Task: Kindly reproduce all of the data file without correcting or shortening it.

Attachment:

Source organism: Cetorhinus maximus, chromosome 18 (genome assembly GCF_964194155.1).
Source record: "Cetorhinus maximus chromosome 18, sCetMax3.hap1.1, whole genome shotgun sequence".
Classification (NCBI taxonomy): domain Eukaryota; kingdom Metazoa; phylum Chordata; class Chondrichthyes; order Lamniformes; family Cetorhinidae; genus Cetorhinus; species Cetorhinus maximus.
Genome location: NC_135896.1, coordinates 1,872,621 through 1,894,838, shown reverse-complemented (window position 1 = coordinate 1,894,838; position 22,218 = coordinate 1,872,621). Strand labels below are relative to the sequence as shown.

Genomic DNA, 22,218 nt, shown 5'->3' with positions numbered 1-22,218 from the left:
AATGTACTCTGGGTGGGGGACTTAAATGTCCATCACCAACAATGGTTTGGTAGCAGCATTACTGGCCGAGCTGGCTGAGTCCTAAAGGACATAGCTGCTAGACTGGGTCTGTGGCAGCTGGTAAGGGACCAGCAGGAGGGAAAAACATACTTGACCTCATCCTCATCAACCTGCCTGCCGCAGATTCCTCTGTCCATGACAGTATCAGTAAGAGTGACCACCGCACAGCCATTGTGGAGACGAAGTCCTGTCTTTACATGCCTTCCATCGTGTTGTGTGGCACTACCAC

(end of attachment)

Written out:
Source organism: Cetorhinus maximus, chromosome 18 (genome assembly GCF_964194155.1).
Source record: "Cetorhinus maximus chromosome 18, sCetMax3.hap1.1, whole genome shotgun sequence".
Classification (NCBI taxonomy): domain Eukaryota; kingdom Metazoa; phylum Chordata; class Chondrichthyes; order Lamniformes; family Cetorhinidae; genus Cetorhinus; species Cetorhinus maximus.
Genome location: NC_135896.1, coordinates 1,872,621 through 1,894,838, shown reverse-complemented (window position 1 = coordinate 1,894,838; position 22,218 = coordinate 1,872,621). Strand labels below are relative to the sequence as shown.

Genomic DNA, 22,218 nt, shown 5'->3' with positions numbered 1-22,218 from the left:
AATGTACTCTGGGTGGGGGACTTAAATGTCCATCACCAACAATGGTTTGGTAGCAGCATTACTGGCCGAGCTGGCTGAGTCCTAAAGGACATAGCTGCTAGACTGGGTCTGTGGCAGCTGGTAAGGGACCAGCAGGAGGGAAAAACATACTTGACCTCATCCTCATCAACCTGCCTGCCGCAGATTCCTCTGTCCATGACAGTATCAGTAAGAGTGACCACCGCACAGCCATTGTGGAGACGAAGTCCTGTCTTTACATGCCTTCCATCGTGTTGTGTGGCACTACCAC